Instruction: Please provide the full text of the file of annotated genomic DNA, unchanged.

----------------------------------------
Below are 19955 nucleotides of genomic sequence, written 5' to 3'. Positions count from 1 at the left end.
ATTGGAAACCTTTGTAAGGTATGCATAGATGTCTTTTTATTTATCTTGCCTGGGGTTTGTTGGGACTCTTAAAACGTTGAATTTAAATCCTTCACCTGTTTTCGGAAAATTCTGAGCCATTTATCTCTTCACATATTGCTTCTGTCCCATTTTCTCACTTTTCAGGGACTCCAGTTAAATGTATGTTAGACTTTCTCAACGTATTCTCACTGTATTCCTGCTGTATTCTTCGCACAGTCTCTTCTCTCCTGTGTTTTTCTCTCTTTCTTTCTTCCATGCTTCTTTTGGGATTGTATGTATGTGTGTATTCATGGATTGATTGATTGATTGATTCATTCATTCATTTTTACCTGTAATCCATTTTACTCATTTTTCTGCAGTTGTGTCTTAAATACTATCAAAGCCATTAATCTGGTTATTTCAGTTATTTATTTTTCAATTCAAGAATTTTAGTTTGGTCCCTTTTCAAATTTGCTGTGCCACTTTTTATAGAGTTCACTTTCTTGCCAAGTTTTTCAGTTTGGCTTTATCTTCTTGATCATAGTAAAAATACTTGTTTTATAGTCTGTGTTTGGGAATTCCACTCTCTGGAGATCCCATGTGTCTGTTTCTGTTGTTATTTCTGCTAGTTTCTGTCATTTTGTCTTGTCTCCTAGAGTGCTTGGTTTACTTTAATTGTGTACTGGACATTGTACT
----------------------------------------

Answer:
Below are 19955 nucleotides of genomic sequence, written 5' to 3'. Positions count from 1 at the left end.
ATTGGAAACCTTTGTAAGGTATGCATAGATGTCTTTTTATTTATCTTGCCTGGGGTTTGTTGGGACTCTTAAAACGTTGAATTTAAATCCTTCACCTGTTTTCGGAAAATTCTGAGCCATTTATCTCTTCACATATTGCTTCTGTCCCATTTTCTCACTTTTCAGGGACTCCAGTTAAATGTATGTTAGACTTTCTCAACGTATTCTCACTGTATTCCTGCTGTATTCTTCGCACAGTCTCTTCTCTCCTGTGTTTTTCTCTCTTTCTTTCTTCCATGCTTCTTTTGGGATTGTATGTATGTGTGTATTCATGGATTGATTGATTGATTGATTCATTCATTCATTTTTACCTGTAATCCATTTTACTCATTTTTCTGCAGTTGTGTCTTAAATACTATCAAAGCCATTAATCTGGTTATTTCAGTTATTTATTTTTCAATTCAAGAATTTTAGTTTGGTCCCTTTTCAAATTTGCTGTGCCACTTTTTATAGAGTTCACTTTCTTGCCAAGTTTTTCAGTTTGGCTTTATCTTCTTGATCATAGTAAAAATACTTGTTTTATAGTCTGTGTTTGGGAATTCCACTCTCTGGAGATCCCATGTGTCTGTTTCTGTTGTTATTTCTGCTAGTTTCTGTCATTTTGTCTTGTCTCCTAGAGTGCTTGGTTTACTTTAATTGTGTACTGGACATTGTACT